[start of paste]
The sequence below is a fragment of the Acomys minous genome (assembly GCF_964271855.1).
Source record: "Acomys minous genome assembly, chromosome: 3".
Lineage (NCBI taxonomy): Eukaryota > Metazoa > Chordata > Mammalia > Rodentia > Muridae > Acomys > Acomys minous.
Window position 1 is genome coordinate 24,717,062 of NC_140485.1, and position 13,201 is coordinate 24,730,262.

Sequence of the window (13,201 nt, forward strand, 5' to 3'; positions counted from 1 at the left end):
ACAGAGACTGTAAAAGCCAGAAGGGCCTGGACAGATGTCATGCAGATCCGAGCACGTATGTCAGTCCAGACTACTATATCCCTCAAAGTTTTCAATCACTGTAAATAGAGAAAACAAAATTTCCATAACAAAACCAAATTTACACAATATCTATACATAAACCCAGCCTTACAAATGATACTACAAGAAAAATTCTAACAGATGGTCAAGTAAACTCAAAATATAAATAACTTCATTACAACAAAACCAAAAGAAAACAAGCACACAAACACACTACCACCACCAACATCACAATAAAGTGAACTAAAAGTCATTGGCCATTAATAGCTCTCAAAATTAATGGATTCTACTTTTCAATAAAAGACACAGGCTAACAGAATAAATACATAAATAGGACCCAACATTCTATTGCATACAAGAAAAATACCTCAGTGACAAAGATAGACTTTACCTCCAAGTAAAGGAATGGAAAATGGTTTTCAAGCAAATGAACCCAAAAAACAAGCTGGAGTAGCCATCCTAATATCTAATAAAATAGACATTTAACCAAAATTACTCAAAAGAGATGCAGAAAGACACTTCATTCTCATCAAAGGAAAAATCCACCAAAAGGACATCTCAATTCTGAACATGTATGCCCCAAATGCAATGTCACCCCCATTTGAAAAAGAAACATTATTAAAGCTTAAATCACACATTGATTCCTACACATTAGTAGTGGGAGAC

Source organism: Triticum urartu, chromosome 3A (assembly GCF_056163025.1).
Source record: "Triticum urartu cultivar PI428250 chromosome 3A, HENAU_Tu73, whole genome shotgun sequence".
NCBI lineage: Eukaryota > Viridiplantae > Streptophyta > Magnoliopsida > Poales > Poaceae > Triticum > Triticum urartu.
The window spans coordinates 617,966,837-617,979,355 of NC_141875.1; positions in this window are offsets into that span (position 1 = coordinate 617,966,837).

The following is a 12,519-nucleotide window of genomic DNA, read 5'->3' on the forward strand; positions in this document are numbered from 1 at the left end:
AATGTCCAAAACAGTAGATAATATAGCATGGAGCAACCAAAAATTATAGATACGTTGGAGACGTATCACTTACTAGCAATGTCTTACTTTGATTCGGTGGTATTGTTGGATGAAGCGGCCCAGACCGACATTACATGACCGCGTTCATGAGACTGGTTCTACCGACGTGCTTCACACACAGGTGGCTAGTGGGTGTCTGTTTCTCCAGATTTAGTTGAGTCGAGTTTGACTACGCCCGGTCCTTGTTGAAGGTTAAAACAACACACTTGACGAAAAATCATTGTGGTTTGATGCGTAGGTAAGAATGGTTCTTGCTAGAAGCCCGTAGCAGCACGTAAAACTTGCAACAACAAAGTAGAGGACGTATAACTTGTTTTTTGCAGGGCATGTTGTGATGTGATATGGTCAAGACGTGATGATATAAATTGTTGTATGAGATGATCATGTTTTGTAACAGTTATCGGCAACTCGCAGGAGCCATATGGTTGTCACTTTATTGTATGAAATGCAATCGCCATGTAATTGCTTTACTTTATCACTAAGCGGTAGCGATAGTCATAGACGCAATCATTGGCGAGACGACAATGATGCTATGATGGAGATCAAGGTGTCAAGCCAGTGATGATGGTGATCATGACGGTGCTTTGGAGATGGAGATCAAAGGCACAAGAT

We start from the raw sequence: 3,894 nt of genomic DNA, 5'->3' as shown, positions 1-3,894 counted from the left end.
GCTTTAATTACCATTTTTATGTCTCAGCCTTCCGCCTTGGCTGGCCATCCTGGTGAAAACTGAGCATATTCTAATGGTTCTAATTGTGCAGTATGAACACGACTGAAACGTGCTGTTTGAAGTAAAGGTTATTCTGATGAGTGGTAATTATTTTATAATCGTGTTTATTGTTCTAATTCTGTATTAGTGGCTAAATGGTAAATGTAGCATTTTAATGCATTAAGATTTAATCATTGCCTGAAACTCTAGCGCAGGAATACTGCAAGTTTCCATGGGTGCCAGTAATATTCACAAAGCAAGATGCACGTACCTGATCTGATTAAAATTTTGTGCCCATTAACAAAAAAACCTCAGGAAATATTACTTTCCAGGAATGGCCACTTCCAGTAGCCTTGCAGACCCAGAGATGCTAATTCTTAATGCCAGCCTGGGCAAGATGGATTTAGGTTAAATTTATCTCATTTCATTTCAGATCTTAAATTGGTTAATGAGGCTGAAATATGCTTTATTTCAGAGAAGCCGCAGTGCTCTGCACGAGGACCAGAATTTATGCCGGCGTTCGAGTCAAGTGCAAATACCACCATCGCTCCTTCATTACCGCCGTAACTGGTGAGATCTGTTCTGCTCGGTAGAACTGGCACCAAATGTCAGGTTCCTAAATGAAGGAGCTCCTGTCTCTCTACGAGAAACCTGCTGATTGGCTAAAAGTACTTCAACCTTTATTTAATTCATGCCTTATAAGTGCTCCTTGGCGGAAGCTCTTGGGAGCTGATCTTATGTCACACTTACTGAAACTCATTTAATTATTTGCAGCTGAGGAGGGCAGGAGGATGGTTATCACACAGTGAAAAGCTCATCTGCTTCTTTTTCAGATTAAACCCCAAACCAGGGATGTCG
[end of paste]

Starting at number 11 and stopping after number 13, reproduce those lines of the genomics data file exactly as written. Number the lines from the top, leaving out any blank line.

The following is a 12,519-nucleotide window of genomic DNA, read 5'->3' on the forward strand; positions in this document are numbered from 1 at the left end:
AATGTCCAAAACAGTAGATAATATAGCATGGAGCAACCAAAAATTATAGATACGTTGGAGACGTATCACTTACTAGCAATGTCTTACTTTGATTCGGTGGTATTGTTGGATGAAGCGGCCCAGACCGACATTACATGACCGCGTTCATGAGACTGGTTCTACCGACGTGCTTCACACACAGGTGGCTAGTGGGTGTCTGTTTCTCCAGATTTAGTTGAGTCGAGTTTGACTACGCCCGGTCCTTGTTGAAGGTTAAAACAACACACTTGACGAAAAATCATTGTGGTTTGATGCGTAGGTAAGAATGGTTCTTGCTAGAAGCCCGTAGCAGCACGTAAAACTTGCAACAACAAAGTAGAGGACGTATAACTTGTTTTTTGCAGGGCATGTTGTGATGTGATATGGTCAAGACGTGATGATATAAATTGTTGTATGAGATGATCATGTTTTGTAACAGTTATCGGCAACTCGCAGGAGCCATATGGTTGTCACTTTATTGTATGAAATGCAATCGCCATGTAATTGCTTTACTTTATCACTAAGCGGTAGCGATAGTCATAGACGCAATCATTGGCGAGACGACAATGATGCTATGATGGAGATCAAGGTGTCAAGCCAGTGATGATGGTGATCATGACGGTGCTTTGGAGATGGAGATCAAAGGCACAAGAT

We start from the raw sequence: 3,894 nt of genomic DNA, 5'->3' as shown, positions 1-3,894 counted from the left end.